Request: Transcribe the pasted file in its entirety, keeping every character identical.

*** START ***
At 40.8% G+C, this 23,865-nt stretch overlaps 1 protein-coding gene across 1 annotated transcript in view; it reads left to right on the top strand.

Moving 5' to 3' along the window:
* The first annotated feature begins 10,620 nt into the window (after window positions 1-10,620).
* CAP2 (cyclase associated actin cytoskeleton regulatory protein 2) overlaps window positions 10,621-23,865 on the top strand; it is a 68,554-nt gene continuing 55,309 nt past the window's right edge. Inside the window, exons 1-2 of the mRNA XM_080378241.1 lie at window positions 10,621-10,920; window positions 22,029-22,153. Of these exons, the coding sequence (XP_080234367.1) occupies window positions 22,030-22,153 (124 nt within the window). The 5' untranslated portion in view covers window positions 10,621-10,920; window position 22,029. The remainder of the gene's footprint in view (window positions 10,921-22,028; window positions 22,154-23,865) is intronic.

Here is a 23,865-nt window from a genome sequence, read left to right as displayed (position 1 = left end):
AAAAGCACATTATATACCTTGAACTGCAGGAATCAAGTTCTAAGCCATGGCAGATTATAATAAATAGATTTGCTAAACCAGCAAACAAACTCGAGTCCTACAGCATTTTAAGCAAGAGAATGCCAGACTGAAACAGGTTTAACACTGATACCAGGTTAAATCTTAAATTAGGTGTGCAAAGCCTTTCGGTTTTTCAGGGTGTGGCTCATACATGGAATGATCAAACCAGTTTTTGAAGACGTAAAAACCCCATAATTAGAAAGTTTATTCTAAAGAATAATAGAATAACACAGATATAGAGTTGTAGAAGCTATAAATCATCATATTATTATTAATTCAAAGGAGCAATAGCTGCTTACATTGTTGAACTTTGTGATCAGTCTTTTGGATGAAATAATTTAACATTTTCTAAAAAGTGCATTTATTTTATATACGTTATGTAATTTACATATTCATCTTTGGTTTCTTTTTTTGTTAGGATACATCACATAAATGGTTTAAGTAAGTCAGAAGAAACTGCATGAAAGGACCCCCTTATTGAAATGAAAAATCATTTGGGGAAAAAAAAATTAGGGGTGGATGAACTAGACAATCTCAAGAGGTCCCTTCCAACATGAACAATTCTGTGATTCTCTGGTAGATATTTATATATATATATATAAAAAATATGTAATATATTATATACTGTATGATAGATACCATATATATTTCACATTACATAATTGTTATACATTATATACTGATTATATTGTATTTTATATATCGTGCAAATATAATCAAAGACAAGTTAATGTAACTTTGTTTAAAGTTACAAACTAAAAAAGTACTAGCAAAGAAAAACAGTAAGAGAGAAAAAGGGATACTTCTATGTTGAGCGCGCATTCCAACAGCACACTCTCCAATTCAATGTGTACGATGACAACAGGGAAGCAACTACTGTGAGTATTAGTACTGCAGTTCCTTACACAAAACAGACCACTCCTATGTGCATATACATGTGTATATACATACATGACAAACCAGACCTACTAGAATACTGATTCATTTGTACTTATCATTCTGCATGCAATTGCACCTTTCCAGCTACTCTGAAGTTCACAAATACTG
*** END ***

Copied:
At 40.8% G+C, this 23,865-nt stretch overlaps 1 protein-coding gene across 1 annotated transcript in view; it reads left to right on the top strand.

Moving 5' to 3' along the window:
* The first annotated feature begins 10,620 nt into the window (after window positions 1-10,620).
* CAP2 (cyclase associated actin cytoskeleton regulatory protein 2) overlaps window positions 10,621-23,865 on the top strand; it is a 68,554-nt gene continuing 55,309 nt past the window's right edge. Inside the window, exons 1-2 of the mRNA XM_080378241.1 lie at window positions 10,621-10,920; window positions 22,029-22,153. Of these exons, the coding sequence (XP_080234367.1) occupies window positions 22,030-22,153 (124 nt within the window). The 5' untranslated portion in view covers window positions 10,621-10,920; window position 22,029. The remainder of the gene's footprint in view (window positions 10,921-22,028; window positions 22,154-23,865) is intronic.

Here is a 23,865-nt window from a genome sequence, read left to right as displayed (position 1 = left end):
AAAAGCACATTATATACCTTGAACTGCAGGAATCAAGTTCTAAGCCATGGCAGATTATAATAAATAGATTTGCTAAACCAGCAAACAAACTCGAGTCCTACAGCATTTTAAGCAAGAGAATGCCAGACTGAAACAGGTTTAACACTGATACCAGGTTAAATCTTAAATTAGGTGTGCAAAGCCTTTCGGTTTTTCAGGGTGTGGCTCATACATGGAATGATCAAACCAGTTTTTGAAGACGTAAAAACCCCATAATTAGAAAGTTTATTCTAAAGAATAATAGAATAACACAGATATAGAGTTGTAGAAGCTATAAATCATCATATTATTATTAATTCAAAGGAGCAATAGCTGCTTACATTGTTGAACTTTGTGATCAGTCTTTTGGATGAAATAATTTAACATTTTCTAAAAAGTGCATTTATTTTATATACGTTATGTAATTTACATATTCATCTTTGGTTTCTTTTTTTGTTAGGATACATCACATAAATGGTTTAAGTAAGTCAGAAGAAACTGCATGAAAGGACCCCCTTATTGAAATGAAAAATCATTTGGGGAAAAAAAAATTAGGGGTGGATGAACTAGACAATCTCAAGAGGTCCCTTCCAACATGAACAATTCTGTGATTCTCTGGTAGATATTTATATATATATATATAAAAAATATGTAATATATTATATACTGTATGATAGATACCATATATATTTCACATTACATAATTGTTATACATTATATACTGATTATATTGTATTTTATATATCGTGCAAATATAATCAAAGACAAGTTAATGTAACTTTGTTTAAAGTTACAAACTAAAAAAGTACTAGCAAAGAAAAACAGTAAGAGAGAAAAAGGGATACTTCTATGTTGAGCGCGCATTCCAACAGCACACTCTCCAATTCAATGTGTACGATGACAACAGGGAAGCAACTACTGTGAGTATTAGTACTGCAGTTCCTTACACAAAACAGACCACTCCTATGTGCATATACATGTGTATATACATACATGACAAACCAGACCTACTAGAATACTGATTCATTTGTACTTATCATTCTGCATGCAATTGCACCTTTCCAGCTACTCTGAAGTTCACAAATACTG